This is Part Two of our three-part series reporting the findings of our 2011 survey on supply chain risk. In Part One we looked at what investments are being made in managing risk, and how companies are assessing risk. Here in Part Two, we examine the role the supply chain group plays and how well companies are doing in managing risks.
Supply Chain Teams’ Role and Effectiveness in Managing Risks
Companies face a huge variety of risks. Not all of these risks are the duty of the supply chain group to fix or manage. In the survey, we explored which types of risks the SCM function should be managing and which risks are outside their responsibility (see Figure 7, below).
Figure 7 – Types of Risks the SCM Team Should Manage
Overall, the data shows that supply chain personnel believe they own some level of responsibility for a broad array of risks. In every single category, at least 70% of respondents said that the supply chain department should be either highly involved or somewhat involved. There were only three areas that more than 20% of respondents said were outside the responsibility of the supply chain function: 1) product design flaws, 2) counterfeits, and 3) HR risks (such as skills shortage and turnover). Even here, most people (over 70%) thought that supply chain should be at least somewhat involved or highly involved.
There are some areas—like exchange rate risks, sustainability/social responsibility, IT security, and theft/shrinkage—where most respondents feel that supply chain needs to be somewhat involved, but not highly involved. The logic here will vary from firm to firm. For example, for a company that sources most of its components and materials domestically but sells overseas, the exchange rate risks are all on the sell side and are more or less completely outside the control of the supply chain group. However, when a substantial amount of materials are sourced overseas in other currencies, then the supply chain and sourcing groups should be part of the team that determines the hedging strategy. This is because strategies for managing exchange risks can include things like asking suppliers for local currency pricing (invoice in the buyer’s domestic currency) as an alternative to buying OTC derivatives or Exchange-traded funds. A cross-functional team, including representatives from supply chain, should analyze the alternatives and weigh the tradeoffs to determine the optimal strategy.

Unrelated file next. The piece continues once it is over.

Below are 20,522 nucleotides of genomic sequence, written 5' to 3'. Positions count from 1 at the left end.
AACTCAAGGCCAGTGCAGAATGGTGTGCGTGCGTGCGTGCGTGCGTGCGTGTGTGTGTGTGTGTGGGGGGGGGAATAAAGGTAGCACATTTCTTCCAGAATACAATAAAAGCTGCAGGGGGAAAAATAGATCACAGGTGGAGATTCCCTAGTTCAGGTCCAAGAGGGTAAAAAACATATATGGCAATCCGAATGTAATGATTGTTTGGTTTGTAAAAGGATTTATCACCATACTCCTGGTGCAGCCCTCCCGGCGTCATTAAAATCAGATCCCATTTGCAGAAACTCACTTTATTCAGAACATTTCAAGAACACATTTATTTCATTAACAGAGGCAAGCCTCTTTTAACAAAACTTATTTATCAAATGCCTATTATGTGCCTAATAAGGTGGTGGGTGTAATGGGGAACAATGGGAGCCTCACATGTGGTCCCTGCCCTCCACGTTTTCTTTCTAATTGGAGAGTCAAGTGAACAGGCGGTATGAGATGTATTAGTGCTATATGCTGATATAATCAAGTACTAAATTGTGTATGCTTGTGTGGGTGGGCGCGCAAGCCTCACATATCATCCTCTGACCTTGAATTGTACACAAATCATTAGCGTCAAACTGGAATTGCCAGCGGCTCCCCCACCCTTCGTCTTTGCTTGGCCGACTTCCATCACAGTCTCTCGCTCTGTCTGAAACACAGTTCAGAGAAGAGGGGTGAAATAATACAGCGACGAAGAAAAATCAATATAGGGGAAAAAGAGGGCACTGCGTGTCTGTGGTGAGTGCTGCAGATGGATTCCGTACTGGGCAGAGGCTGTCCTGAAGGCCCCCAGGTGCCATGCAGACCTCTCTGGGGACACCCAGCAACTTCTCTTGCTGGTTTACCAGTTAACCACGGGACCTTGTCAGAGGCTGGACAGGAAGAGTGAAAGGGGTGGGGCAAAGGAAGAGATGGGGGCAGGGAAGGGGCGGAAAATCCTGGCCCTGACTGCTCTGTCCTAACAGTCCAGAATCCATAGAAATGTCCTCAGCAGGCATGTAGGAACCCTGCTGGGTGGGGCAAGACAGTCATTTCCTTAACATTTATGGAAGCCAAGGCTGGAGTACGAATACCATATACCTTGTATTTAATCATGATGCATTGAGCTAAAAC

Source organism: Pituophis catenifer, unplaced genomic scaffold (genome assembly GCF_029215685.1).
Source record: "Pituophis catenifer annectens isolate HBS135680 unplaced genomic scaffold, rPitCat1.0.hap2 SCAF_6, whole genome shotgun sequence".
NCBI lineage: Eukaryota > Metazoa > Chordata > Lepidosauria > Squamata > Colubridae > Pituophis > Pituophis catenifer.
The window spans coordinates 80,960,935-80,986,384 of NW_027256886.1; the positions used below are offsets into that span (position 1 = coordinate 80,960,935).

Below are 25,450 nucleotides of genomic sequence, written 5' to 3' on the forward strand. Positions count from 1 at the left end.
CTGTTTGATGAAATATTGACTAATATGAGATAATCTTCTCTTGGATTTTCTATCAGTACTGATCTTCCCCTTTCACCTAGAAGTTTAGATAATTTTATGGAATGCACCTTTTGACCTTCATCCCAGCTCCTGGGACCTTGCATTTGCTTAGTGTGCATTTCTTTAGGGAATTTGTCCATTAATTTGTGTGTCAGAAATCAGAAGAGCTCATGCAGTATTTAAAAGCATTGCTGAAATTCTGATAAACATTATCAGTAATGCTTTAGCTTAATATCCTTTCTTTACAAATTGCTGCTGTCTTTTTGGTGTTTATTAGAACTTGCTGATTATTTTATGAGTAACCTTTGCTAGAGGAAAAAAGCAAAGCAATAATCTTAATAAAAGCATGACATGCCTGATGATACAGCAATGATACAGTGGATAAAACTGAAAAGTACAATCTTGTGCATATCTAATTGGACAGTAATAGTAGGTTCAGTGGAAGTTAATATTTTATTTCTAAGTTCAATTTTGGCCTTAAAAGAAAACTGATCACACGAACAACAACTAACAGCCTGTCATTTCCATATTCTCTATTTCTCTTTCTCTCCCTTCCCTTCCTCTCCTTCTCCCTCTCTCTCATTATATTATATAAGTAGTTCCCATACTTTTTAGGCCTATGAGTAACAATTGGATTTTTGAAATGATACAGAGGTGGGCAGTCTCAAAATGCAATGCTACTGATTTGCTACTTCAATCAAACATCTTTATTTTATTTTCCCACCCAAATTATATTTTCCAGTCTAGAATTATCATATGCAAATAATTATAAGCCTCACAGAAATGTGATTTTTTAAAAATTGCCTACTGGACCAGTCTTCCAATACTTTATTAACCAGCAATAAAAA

Similarly, sustainability and social responsibility may be primarily an internal matter for a non-manufacturing company. However, for a manufacturing company, especially one that outsources most of its manufacturing and/or has an extended multi-tier supply chain, responsibility extends to the companies in its supply chain. Nike and others have learned the hard way that their brand will take the hit for what happens in their supply chain.
The area with the highest “Not SCM’s responsibility” response was Counterfeits. However, more respondents said that supply chain should be highly involved in managing counterfeit risks. Here again, strategies are usually multi-faceted. Some of these involve criminal investigations and strong legal enforcement—making an example of the worst offenders to discourage others. These types of activities are largely outside of the supply chain function. However, there are other activities, such as serialization of items, and tracking and validating products as they flow through the supply chain, which are clearly in the domain of supply chain. As with many risks, the answer lies in a cross-functional team approach. Cross-functional teaming should be a strong suit of the supply chain team, as much of what they do is coordinating and bridging across functional boundaries.
After asking which areas of risk the supply chain group should be managing, a logical next question is, “So, how good is your company at actually managing each of those areas of risk?” The responses to this question are shown in Figure 8, below. In this chart, the responses are sorted high-to-low, based on the number of “very good” + “good” responses.
Figure 8 – How Good Companies are at Managing Risk